Its reputation precedes it – but the truth is: Phuket is much more than overcrowded beaches and party havens. Old Phuket Town is where the Thailand that once was is palpable, and where a stroll through the Night Market is an encounter with the country’s culinary diversity. And those picture-perfect beaches? Of course they exist – as do so many other Phuket highlights. A guide to the hidden treasures of the Andaman Sea:
A holiday in Phuket basically starts at the airport. One would be hard pressed to find a more relaxing point to enter Thailand. Passport control runs like clockwork and our luggage arrives before we do. My first destination: Old Phuket Town. I could take the airport bus to the city centre, which would cost me less than three Swiss francs. But the air conditioning in the taxis is too tempting to forgo. Failure to demonstrate a degree of tenacity and negotiating skill vis-à-vis cab drivers can result in being charged a lump sum rather than the rate shown on the taximeter. I, too, fail on my first two attempts. The third cab driver I approach makes a half-hearted attempt to rip me off, but then switches on the taximeter. Either way, compared to Switzerland, taxi rides are a bargain in Phuket.
History to touch and tuck into
The island’s capital is home to an endless slew of small boutique hotels, but none merges tradition and modernity better than the legendary "The Memory at On On". The hotel has hosted guests for almost a century. Some may find it oddly familiar. This is because it appeared in the cinema blockbuster "The Beach" starring Leonardo DiCaprio. The "On On" is where Phuket’s past as a trading hub is palpable. The same is true of the warm hospitality of the Thais and their sense of detail. It is also the perfect starting point for a tour of the city. I make my way through narrow alleyways past Chinese temples and hip cafés in colonial-style buildings. My first culinary treat is also my favourite Thai dish: “som tam” (fresh papaya salad). "Pet, pet!" a woman at the beach warns me, as she whisks chilli, papaya, tomatoes and peanuts. A real “som tam” must be spicy!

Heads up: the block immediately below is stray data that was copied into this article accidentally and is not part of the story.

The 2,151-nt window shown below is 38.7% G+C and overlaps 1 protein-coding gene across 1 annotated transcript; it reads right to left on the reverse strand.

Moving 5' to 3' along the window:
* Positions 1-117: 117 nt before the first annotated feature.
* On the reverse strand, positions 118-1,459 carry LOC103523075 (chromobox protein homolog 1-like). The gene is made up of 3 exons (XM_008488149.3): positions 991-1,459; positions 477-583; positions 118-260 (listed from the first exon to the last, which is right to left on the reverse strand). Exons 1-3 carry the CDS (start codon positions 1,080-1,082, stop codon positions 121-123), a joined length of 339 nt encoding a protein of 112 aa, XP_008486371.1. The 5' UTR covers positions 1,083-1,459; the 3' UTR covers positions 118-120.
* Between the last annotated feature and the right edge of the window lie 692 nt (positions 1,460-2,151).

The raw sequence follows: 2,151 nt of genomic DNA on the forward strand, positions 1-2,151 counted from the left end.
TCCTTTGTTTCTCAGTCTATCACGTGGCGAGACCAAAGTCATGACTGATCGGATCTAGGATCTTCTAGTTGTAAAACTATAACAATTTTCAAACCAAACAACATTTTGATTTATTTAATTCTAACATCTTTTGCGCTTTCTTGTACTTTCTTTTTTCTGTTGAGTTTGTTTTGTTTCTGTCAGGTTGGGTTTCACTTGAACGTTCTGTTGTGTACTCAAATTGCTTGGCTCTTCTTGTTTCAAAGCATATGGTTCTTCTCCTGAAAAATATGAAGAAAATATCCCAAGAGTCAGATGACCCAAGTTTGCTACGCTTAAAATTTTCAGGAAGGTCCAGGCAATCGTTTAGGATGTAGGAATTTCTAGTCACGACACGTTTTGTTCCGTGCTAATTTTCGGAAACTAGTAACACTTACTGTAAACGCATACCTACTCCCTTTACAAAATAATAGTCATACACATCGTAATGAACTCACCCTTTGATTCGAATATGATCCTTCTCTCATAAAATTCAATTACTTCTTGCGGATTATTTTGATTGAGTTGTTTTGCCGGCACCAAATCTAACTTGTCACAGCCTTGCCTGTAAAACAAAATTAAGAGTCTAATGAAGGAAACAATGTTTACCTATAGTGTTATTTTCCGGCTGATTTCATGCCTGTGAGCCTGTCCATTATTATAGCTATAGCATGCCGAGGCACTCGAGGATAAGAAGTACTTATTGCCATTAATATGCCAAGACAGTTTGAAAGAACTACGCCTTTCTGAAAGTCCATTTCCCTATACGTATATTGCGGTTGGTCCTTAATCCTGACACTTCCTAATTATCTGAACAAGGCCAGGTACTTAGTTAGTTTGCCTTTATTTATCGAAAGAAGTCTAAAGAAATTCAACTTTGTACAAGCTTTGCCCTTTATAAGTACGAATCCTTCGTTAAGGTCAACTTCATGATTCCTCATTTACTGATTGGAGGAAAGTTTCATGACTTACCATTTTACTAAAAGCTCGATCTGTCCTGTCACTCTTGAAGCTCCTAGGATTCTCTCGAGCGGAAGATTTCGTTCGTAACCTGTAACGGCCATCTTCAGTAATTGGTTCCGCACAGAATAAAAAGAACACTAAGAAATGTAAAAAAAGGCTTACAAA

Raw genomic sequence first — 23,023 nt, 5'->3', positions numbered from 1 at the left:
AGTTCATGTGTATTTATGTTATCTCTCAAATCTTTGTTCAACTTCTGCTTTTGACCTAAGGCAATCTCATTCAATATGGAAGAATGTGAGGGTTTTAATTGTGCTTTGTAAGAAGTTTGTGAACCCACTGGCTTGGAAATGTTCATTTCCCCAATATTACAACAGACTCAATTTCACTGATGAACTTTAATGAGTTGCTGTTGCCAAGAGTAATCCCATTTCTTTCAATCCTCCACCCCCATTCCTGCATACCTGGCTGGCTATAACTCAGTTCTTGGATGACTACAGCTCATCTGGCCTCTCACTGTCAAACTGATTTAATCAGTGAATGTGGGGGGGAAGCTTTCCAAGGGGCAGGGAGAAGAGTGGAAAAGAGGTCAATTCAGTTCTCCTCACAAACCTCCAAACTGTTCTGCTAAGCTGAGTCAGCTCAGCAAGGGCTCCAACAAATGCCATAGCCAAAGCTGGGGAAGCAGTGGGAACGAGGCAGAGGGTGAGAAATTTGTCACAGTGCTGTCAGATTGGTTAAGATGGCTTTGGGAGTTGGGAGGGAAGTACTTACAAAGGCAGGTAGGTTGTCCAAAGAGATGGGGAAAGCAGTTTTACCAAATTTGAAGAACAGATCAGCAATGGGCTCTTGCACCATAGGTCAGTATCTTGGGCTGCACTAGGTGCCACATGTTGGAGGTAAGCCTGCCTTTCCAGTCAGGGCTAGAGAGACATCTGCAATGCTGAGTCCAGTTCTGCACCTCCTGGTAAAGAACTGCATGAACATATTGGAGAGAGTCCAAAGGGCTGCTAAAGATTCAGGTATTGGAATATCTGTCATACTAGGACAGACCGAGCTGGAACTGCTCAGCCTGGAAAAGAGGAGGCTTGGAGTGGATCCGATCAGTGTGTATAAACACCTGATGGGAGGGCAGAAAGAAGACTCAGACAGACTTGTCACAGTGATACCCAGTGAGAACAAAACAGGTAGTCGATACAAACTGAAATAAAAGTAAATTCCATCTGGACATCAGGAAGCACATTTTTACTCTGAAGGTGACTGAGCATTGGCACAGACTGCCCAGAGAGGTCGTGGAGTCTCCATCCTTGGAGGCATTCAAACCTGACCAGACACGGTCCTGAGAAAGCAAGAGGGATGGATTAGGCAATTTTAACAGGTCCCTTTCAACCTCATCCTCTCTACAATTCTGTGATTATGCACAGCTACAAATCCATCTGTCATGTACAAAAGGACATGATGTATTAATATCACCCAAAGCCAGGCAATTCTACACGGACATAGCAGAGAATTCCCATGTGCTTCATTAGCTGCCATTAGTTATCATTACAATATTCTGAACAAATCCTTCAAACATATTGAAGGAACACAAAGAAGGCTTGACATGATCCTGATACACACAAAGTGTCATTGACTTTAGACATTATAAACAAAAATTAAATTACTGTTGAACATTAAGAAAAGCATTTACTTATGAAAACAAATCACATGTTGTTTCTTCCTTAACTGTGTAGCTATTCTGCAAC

A visit to the Talad Kaset Night Market with its plethora of cookshops is a must for true gourmets. Thankfully, I am in the company of a good friend, so we share delicious soups (a spicy “tom yam gung” is imperative), fresh fish and wok vegetables.
Phuket City is a good place to spend a few days. A motor scooter tour to Rang Hill (be aware of left-hand traffic!) affords me a view of the city from above. Situated just a stone’s throw away from there is one of the famous “Muay Thai” training camps. Thai boxing fights are held there on a regular basis. I decide to spend the evening in one of Phuket’s best-kept secrets: the “Ka Jok See” restaurant. As soon as the guests have finished dining and the tables have been cleared, this restaurant metamorphoses into a “high society” dance haven for Thailand’s upper class.
A thirty-minute ride to paradise
After a night of partying, I am drawn southwards, to the sea. My choice mode of transport is, yet again, a taxi, for which I pay about twenty Swiss francs. The taxi driver drops me off at “Nai Harn”, a long sandy beach fringed by crystal-clear water. I am faced with yet another choice: luxury resort or Thai bungalow? My stay is short, just long enough for some snorkelling at the small “Ao Sane” beach section, followed by a sundowner in one of the restaurants right above “Nai Harn” beach and a good night’s rest under a mosquito net, until I am woken in the morning by the chugging of fishing boats.